A few works stand out at the new exhibition at the Santa Fe Community Gallery. Pollination: Encaustic Works From New Mexico showcases the work of 23 artists who work in encaustic and the work is a mix of styles from traditional encaustic painting to encaustic printmaking and wax sculptures. Within this exhibition there are some exceptional pieces.
A large wall piece with back lighting commands a good section of one of the outer walls as you first enter the gallery. Disappear by Paula Roland is an encaustic monotype measuring about eight feet by six feet with three layers of waxed monotypes. Eight fluorescent bulbs installed behind the work add another layer – this one of light - that peeks through the swiss cheese-like openings in the various layers. Roland is one of the more well known encaustic artists who has participated in the Santa Fe Monothon which began in 1987.
A small piece that was tucked inside an alcove deserves a closer look. first sign by Helen Cozza is an abstract work that references architectural elements through dimensional printmaking. The work consists of lithographic prints and air-dried polymer clay that are juxtaposed to provide a look at the constructed environment. The several layers of print, clay, and board create a bas relief format. Although, small in size compared to some of the works it definitely commands the wall space it occupies.
Two other works are of note including A Lingering Whisper by Stephanie Lerma and Intersection by Susan Zimmerman. Lerma’s work challenges the viewer with her composition of wax-covered petals made from handmade paper that provide the allusion of swirling movement originating from the center. The colors of red and pink petals make a connection to flowers and pollination. Zimmerman’s beautifully crafted encaustic layered painting with subtle neutral colors and simple line drawings that have been etched into the wax speaks of calm and serenity.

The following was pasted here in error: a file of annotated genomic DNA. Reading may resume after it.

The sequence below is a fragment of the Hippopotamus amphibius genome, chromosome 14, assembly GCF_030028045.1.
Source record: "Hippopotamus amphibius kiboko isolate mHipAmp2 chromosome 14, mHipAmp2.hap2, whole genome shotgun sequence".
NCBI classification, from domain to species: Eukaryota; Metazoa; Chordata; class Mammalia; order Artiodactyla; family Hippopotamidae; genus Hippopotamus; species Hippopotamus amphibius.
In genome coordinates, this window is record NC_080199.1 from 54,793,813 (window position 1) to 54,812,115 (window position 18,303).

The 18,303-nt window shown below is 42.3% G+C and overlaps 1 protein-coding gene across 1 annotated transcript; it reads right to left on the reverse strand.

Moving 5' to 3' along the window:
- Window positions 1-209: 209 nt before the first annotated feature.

The opening was held on Friday evening, June 25 with over 100 people in attendance. According to Rod Lambert, the Gallery Director, there are usually over 300 people at the openings but the quick thunderstorm that blanketed Santa Fe that evening kept some people away. Those brave souls who ventured out appeared to be staunch supporters of this gallery and of the local artists. The gallery represents only New Mexico artists and is a great space for the community. The space has plenty of natural light from a wall of windows at the entrance to the gallery.
This exhibition was publicized in a few of Santa Fe’s newspapers as an exhibit about the environmental impact on bee populations but the connection to bees stops at the title. The only connection the works in this exhibition have with bees is that they are made with pigmented beeswax. It’s a shame the publications didn’t address the wide range of encaustic works in the show. This exhibition includes significant work that explores the ways encaustic is used today and has been used historically.
I have to hand it to the gallery director for jurying and hanging this exciting exhibition. Each artist received ample space and it was well worth the trip from Albuquerque.
For those of you who may not be aware of this exhibition or the space I encourage you to take a look at it. The show runs through August 20 so you have time to stop by and see the show. The Santa Fe Community Gallery is located at 201 West Marcy in Santa Fe. Gallery hours are Tuesday through Saturday from 10am to 5pm.